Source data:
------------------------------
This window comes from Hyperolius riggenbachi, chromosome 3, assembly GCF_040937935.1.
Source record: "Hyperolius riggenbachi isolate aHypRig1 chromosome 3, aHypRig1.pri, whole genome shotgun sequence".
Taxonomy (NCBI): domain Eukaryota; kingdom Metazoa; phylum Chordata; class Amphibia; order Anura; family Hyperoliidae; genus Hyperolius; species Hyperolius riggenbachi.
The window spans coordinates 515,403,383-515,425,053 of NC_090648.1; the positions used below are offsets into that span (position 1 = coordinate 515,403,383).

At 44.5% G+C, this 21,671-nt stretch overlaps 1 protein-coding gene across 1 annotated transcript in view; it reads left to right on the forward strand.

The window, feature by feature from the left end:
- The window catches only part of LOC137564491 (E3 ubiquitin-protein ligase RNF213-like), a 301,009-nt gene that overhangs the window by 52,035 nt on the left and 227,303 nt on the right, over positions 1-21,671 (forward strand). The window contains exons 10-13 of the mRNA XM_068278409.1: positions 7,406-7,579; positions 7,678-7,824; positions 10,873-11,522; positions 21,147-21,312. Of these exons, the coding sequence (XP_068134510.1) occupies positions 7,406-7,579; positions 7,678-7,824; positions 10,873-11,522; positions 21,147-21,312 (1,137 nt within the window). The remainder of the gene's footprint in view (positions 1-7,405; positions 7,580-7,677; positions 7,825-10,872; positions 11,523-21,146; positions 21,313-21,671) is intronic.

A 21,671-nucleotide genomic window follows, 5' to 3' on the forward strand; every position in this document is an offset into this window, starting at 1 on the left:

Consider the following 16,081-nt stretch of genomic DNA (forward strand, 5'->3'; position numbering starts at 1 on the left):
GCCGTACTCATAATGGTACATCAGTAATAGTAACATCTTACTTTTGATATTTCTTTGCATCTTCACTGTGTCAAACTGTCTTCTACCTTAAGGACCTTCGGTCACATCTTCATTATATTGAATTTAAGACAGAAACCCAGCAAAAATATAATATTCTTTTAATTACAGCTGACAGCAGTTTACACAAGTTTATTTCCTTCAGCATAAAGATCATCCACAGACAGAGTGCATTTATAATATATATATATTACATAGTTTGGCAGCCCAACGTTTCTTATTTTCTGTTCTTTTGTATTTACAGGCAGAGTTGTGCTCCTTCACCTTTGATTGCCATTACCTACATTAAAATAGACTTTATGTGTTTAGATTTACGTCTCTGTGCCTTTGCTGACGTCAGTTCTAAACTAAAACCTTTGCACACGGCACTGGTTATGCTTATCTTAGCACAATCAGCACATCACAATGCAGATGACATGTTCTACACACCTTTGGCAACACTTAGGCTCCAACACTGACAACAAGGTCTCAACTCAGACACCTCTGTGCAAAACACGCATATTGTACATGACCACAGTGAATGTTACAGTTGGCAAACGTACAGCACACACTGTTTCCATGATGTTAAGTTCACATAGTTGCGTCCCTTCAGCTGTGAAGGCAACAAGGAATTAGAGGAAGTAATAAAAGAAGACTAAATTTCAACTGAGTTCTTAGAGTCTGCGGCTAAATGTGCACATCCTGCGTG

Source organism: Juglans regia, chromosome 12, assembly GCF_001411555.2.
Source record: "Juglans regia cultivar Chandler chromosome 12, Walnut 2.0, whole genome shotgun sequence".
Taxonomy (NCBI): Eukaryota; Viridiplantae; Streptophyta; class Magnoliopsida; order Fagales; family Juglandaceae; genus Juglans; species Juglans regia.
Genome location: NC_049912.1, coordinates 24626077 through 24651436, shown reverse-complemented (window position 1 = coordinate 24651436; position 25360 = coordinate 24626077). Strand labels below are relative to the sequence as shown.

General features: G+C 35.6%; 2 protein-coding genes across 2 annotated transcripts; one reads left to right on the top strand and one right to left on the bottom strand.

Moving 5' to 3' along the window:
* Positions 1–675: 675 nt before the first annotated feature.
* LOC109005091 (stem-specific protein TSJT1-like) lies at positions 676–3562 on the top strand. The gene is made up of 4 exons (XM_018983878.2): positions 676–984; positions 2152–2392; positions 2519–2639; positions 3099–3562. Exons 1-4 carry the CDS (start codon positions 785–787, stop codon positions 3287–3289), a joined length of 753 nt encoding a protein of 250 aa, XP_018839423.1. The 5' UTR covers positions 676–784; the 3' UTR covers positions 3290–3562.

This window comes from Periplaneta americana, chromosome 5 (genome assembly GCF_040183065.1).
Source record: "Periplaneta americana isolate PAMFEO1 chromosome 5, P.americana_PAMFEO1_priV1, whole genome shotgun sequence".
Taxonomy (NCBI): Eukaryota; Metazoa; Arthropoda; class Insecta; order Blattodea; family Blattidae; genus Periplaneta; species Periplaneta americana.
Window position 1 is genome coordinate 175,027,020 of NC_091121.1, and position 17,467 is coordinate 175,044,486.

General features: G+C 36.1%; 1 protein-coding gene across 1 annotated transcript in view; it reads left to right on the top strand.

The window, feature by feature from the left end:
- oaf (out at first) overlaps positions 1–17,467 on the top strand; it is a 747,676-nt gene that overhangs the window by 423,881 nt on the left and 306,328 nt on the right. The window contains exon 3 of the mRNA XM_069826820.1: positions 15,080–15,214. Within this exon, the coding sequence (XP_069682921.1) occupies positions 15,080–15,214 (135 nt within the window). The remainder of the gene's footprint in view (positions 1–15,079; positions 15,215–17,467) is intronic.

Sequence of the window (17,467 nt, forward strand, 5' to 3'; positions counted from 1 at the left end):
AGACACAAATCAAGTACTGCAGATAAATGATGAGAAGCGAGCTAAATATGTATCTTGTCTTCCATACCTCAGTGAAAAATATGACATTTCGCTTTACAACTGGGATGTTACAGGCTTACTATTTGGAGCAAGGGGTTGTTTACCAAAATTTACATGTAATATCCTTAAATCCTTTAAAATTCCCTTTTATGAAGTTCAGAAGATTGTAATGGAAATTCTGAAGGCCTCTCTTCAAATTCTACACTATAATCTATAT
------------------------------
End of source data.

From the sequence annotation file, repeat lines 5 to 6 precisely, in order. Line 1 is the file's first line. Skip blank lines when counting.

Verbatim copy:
At 44.5% G+C, this 21,671-nt stretch overlaps 1 protein-coding gene across 1 annotated transcript in view; it reads left to right on the forward strand.

The window, feature by feature from the left end: